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[MUSIC].

Clive, when I was growing up, we used to


call these stone tools.
>> Okay.
>> Is that the technical word?
>> So the technical word for
archaeologists is really lithics.
But stone tools is one of those popular
terms that is still applicable in the
archaeological literature.
Lithics is a term that is coming out of
the Greek word litos, so stone.
But the way we understand that as
archaeologist is that lithics are man
made stone tools meant for a purpose
meant to be used for a task.
One of the things that is also very
important about lithics is that
one has to realize that as they used to
say, especially in the 1960s, our species
was called the 'man the tool maker,' or
referred to as
>> Man?
>> Man.
>> Man?
>> Man.
[LAUGH] Which is a problem in itself of
course.
Not only man made lithics, also children
learned their, how to make lithics.
Also women had a role in this, and these
are some of the elements that
archaeologists are becoming a little bit
more sensitive, too.
>> Sensitive, yeah.
>> However, it remains that
archaeologists are still questioning
what's, are humans the toolmakers and not
simply the tool users?
This is one of the main distinctions
between say, Homo Sapiens Sapiens, and a
chimpanzee or a benobo.
>> Yeah, I was going to ask because
aren't, like chimps or otters, they, they
use tools?
>> They use tools, but what they do, or
at least one of the distinctions that
that archaeologists and probably
anthropologists actually make,
is that an otter will pick up a stone and
bang it against an oyster on its belly,
but it's not really making a lithic out
of it, it's not making a tool out of it.
>> I see.
Okay, okay.
>> So, the fact that humans are tool
makers and tool users is one of the main
distinctions.
>> There's an intention to make the
tool.
Alright.
>> There's an intention to make the
tool.
Also, well, how old is lithic technology
that is one things that people surely are
curious about.
Some of the earliest lithics, so, tools,
made out of stone, indeed are about 2.6
million years old.
one of.
>> Old Stone Age?
>> That's Old Stone Age, old, old lower
Paleolithic, so it's the most ancient
period for when the hominid species
started.
Before that, our ancestors, the Australopithecus, we can assume that in Africa
they were probably using tools.
They might have already been making
tools, this is one of the big one million
dollar question us archaeologists have to
deal with.
>> Fighting over it.
>> We're still fighting over it.
One of the main discerning differences is
that lithics and starting from 2.6
millions years ago are made actually out
of stone.
So, they're using non-degradable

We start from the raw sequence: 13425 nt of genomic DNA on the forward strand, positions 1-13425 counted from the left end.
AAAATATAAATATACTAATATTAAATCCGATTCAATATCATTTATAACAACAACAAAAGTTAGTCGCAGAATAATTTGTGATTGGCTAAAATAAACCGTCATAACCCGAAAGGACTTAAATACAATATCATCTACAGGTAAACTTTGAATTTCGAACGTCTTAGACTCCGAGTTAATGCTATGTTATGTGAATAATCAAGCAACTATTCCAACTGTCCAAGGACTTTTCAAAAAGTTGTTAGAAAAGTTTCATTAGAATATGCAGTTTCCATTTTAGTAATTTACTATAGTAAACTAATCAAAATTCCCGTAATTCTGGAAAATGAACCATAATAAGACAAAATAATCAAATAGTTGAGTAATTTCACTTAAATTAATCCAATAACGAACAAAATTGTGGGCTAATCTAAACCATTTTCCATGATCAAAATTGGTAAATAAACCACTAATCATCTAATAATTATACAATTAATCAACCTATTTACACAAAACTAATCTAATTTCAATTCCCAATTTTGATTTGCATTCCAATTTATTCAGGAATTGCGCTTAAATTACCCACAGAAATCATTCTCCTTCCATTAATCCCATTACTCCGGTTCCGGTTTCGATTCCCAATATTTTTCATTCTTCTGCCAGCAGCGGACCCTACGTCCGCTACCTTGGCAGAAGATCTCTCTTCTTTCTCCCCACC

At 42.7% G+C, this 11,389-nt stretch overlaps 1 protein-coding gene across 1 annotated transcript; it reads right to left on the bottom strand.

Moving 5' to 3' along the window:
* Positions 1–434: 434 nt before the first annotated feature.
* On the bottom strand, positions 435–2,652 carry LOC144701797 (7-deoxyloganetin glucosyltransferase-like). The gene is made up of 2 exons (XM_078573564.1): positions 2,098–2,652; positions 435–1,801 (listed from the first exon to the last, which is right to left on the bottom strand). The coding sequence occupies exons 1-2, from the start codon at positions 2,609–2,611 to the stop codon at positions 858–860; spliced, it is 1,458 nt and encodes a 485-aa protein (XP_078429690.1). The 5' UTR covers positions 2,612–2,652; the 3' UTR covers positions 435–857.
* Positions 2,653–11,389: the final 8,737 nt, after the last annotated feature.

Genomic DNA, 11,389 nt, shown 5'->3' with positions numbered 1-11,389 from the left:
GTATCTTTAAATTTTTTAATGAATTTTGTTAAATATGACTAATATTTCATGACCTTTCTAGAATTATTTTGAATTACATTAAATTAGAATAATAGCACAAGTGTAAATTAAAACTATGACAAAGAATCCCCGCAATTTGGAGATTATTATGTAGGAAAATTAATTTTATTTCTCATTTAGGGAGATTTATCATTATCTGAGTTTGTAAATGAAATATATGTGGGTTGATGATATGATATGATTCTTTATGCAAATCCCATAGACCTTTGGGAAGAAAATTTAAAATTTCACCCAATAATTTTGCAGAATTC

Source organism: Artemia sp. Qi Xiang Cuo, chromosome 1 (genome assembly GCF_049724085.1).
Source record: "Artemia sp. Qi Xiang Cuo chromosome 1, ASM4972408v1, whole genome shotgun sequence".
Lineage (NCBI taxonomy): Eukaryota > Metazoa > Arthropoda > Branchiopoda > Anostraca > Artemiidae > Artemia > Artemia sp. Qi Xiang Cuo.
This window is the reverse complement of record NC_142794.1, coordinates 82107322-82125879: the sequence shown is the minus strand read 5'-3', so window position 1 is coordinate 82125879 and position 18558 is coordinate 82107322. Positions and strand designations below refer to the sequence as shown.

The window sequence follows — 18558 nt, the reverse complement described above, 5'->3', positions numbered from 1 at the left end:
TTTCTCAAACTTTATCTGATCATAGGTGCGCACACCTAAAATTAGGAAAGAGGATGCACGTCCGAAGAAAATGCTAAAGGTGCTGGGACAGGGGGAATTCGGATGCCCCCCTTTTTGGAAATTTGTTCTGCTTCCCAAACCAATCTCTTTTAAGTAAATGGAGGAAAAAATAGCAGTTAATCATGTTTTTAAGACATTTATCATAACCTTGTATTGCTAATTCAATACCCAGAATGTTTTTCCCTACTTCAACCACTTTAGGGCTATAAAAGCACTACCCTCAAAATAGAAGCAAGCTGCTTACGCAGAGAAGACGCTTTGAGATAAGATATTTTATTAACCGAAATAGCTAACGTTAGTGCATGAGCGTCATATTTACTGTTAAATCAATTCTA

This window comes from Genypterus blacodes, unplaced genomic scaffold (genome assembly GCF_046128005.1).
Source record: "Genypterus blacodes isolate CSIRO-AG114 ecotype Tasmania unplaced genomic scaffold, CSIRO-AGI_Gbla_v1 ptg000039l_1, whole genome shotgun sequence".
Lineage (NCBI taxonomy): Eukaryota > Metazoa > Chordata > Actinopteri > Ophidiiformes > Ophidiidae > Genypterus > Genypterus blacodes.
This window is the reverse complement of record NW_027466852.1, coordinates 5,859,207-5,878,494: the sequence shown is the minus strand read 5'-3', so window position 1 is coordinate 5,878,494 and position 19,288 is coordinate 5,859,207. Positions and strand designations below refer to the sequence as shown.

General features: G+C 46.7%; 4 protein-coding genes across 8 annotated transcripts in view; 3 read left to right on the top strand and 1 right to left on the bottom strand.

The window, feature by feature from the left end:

material.
Before that, our Australopithecus
ancestors might have been using any kind
of biodegradable material.
Stick, wood, grass.
>> Folks, when we talk about formation
processes,what survives and what doesn't.
Take note.
>> That's very true.
That's, that's actually very true.
But, so after 2.6 million years ago, what
we know for sure is that Homo Habilis,
our earliest ancestor.
That's in the hominid species, is the
first guy who starts making stone tools.
They're also known as Oldowan stone
tools, because they were found in the
Oldowan region in Africa.
And this is known also sometimes as the
birthplace of modern humans or the
beginning of modern humans.
After that, you can assume that as the
human brain grew, as the physiology got
better and people became more capable at
moving their hands,
Using their opposable thumbs, then they
started making more and more complex
stone tools.
So this example which we have in our
collection is actually
a lower Paleolithic Homo Erectus hand ax
coming from Africa.
And it's a big bulky tool.
These are, these are artifacts that weigh
quite a bit.
This one here easily 1.5 to 2 pounds.
But, what is astounding about them is,
when you think about the, the evolution
of lithic technology, we started from
making pebble tools.
So, you know, you have a pebble, you
break it in half and then you use it to
you know cut something.
And then eventually, as the human mind
got better at creating reflective tools.
And creating more complex tools our
artifacts become more and more wonderful
and also more and more complex.
>> So how old is this sucker?
>> This one is easily one million years
old, probably a little bit more than
that.
And it's funny you say a little bit more
than that because it can be 10,000,
100,000 years.
It's quite a bit.
But we have these kinds of artifacts.
So around this time, this is when humans
are starting to move out of Africa.
They're going into the Middle East,
they're going into Asia, they're going
into Europe.
So it's, it's really a very important
point for our human history.
You've got to also remember that ceramics
are not even around this time.
They have, they're, they only show up
10,000, 9,000, 8,000 years before Christ
and that depends on what kind of
discoveries you would like to believe.